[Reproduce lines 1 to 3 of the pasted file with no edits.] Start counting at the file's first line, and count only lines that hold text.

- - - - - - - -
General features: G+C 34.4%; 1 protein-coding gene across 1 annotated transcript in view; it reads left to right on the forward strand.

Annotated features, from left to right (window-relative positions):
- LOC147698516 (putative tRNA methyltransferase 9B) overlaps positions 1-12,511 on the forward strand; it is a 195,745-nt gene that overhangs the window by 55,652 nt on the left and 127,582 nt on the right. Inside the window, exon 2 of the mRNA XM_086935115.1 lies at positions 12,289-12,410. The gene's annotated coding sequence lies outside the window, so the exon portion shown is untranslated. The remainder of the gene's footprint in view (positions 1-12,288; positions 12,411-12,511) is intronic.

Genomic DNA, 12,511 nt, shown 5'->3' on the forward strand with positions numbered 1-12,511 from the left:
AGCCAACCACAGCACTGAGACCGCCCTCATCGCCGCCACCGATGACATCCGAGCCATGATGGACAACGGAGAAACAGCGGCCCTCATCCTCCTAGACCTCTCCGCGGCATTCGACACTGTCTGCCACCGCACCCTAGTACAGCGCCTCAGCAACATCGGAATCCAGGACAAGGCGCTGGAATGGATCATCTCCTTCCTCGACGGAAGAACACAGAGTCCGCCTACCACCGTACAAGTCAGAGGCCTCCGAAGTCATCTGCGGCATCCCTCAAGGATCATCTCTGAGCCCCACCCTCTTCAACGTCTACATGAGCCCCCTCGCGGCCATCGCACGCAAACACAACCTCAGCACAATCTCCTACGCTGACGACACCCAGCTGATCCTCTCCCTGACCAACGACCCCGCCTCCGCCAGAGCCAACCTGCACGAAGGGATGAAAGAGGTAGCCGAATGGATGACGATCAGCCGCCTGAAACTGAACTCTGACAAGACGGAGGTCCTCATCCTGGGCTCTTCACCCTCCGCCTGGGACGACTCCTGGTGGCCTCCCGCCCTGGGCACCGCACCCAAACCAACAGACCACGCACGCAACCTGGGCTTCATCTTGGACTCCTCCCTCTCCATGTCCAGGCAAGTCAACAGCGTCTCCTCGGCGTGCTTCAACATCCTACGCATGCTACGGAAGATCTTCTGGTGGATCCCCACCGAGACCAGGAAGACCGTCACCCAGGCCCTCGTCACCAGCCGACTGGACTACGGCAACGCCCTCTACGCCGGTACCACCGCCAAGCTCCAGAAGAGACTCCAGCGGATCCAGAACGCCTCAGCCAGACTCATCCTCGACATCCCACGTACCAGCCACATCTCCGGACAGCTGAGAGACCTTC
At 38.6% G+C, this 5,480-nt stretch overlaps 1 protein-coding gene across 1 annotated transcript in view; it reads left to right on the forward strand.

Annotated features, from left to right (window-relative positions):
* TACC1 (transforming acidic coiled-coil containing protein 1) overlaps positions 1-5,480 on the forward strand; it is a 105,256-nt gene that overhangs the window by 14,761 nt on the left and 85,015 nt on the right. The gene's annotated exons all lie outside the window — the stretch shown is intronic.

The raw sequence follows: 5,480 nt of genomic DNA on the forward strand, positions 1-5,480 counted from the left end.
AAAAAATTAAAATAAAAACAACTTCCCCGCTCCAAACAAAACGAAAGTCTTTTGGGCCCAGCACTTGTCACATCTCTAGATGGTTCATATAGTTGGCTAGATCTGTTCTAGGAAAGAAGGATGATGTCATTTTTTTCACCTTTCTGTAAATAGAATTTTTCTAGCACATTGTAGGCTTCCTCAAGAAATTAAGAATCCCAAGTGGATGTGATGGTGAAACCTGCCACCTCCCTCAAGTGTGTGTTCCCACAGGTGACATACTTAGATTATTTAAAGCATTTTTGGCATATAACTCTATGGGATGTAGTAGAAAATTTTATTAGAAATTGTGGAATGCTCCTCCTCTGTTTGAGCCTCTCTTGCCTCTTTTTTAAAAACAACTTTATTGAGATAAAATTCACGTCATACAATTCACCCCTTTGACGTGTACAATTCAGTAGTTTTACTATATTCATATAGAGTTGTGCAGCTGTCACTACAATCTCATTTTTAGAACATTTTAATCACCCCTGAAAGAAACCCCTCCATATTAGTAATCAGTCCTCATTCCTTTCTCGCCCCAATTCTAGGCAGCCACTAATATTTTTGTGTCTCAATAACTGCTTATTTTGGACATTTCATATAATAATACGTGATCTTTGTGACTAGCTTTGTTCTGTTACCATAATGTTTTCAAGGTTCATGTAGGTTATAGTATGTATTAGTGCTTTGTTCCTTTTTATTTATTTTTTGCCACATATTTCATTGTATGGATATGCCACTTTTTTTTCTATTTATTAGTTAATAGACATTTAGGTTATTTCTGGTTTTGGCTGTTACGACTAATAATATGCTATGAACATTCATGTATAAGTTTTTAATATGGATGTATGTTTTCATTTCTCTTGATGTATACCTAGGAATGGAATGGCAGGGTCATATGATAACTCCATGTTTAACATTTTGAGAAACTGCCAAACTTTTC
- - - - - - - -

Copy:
General features: G+C 34.4%; 1 protein-coding gene across 1 annotated transcript in view; it reads left to right on the forward strand.

Annotated features, from left to right (window-relative positions):
- LOC147698516 (putative tRNA methyltransferase 9B) overlaps positions 1-12,511 on the forward strand; it is a 195,745-nt gene that overhangs the window by 55,652 nt on the left and 127,582 nt on the right. Inside the window, exon 2 of the mRNA XM_086935115.1 lies at positions 12,289-12,410. The gene's annotated coding sequence lies outside the window, so the exon portion shown is untranslated. The remainder of the gene's footprint in view (positions 1-12,288; positions 12,411-12,511) is intronic.